SunRun, a residential solar power service firm, just received a tax equity commitment from U.S. Bancorp (NYSE: USB) to support the purchase of $200 million in residential solar systems. This tax equity commitment, SunRun's fifth and largest transaction with U.S. Bancorp ($311 billion in assets), is supported by the 1603 Treasury Grant Program.

It's U.S. Bancorp's largest renewable energy tax equity fund to date, according to SunRun. SunRun has raised financing for more than $600 million in solar systems from utility PG&E and U.S. Bancorp, as well as $85 million in venture capital from Accel Partners, Foundation Capital, and Sequoia Capital.

SunRun installs over $1 million in residential solar every day -- owning, installing, and maintaining the solar panels for the homeowners, who pay a monthly rate for power while locking in an electric rate for 20 years.

I spoke with SunRun CEO and co-founder Edward Fenster. "The $200 million shows how much scale you're going to need," said Fenster.  Residential solar companies will need to buy $1 billion in systems a year to achieve minimum scale, according to Fenster, adding, "This is the year we'll see a breakout in the residential market."

U.S. Bancorp has provided tax equity commitments to SolarCity and Sungevity, as well as SunRun. According to Fenster, this year we'll see other banks entering the residential solar financing fray.

But it's taken some time for banks to be comfortable with the idea, according to Fenster.  "Project finance groups at banks are not used to working with the 5,000 homeowners who might comprise a finance fund -- they're used to one big power plant with an investment grade utility," said the CEO.

Fenster cited some statistics from the California Solar Initiative program: as of the first quarter of 2011, 28 percent of residential solar installs to date were financed by SunRun, 14 percent by SolarCity, and 1.8 percent by Sungevity. (We've covered other companies in the solar leasing business here.) SunRun has completed 11,000 customer transactions.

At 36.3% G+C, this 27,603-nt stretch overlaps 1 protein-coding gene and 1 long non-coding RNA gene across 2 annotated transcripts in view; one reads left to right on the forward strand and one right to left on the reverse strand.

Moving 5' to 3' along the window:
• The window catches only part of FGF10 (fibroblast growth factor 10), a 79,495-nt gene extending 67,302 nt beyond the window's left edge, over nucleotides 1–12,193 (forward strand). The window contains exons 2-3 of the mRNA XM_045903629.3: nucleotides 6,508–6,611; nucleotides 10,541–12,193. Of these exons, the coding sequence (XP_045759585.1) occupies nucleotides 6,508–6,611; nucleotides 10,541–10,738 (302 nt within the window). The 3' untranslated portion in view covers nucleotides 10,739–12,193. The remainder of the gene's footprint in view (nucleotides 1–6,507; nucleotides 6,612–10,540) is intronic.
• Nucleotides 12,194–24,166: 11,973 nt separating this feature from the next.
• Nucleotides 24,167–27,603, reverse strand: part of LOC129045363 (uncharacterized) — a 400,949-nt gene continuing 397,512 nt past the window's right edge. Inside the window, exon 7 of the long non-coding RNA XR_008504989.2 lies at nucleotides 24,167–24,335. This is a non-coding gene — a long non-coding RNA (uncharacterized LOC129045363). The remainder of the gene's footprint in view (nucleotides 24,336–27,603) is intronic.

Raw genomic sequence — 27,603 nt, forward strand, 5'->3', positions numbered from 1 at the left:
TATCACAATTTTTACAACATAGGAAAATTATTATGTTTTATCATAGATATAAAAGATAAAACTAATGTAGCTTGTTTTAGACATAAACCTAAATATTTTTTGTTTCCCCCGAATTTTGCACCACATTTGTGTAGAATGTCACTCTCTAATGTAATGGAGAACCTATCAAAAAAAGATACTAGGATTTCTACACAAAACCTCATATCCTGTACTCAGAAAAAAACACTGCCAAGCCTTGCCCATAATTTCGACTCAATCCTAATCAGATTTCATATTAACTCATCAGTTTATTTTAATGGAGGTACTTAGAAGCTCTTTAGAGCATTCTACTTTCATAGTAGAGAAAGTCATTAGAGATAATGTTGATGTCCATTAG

Although surveys indicate that cost is the primary obstacle to residential solar installation, the story is a little more nuanced than that. According to Fenster, it's also very much a matter of convenience and security. People don't want to be burdened with the maintenance of the system; upfront cost is also a significant issue.

The average installed cost for residential solar in the U.S. is $5.50 per watt, compared to Germany at $3.50 per watt. Germany has lower customer acquisition, an industry at greater scale, and solar installers willing to work at a lower percentage margin, according to Fenster. But the price of modules will continue to fall, as will the soft costs in the U.S. And Americans are starting to realize the value in solar rooftops for their real estate. The "falling price of solar is great for us but there is so much more work to be done on that front, such as eliminating inconsistencies in local permitting.  The goal is to get to a subsidy-free solar industry as soon as possible, but until then we need the support of state rebates and federal incentives as we continue to work on reducing costs," according to Fenster.

SunRun's typical customers are dual wage-earning couples in their mid-fifties who have owned their homes an average of ten years.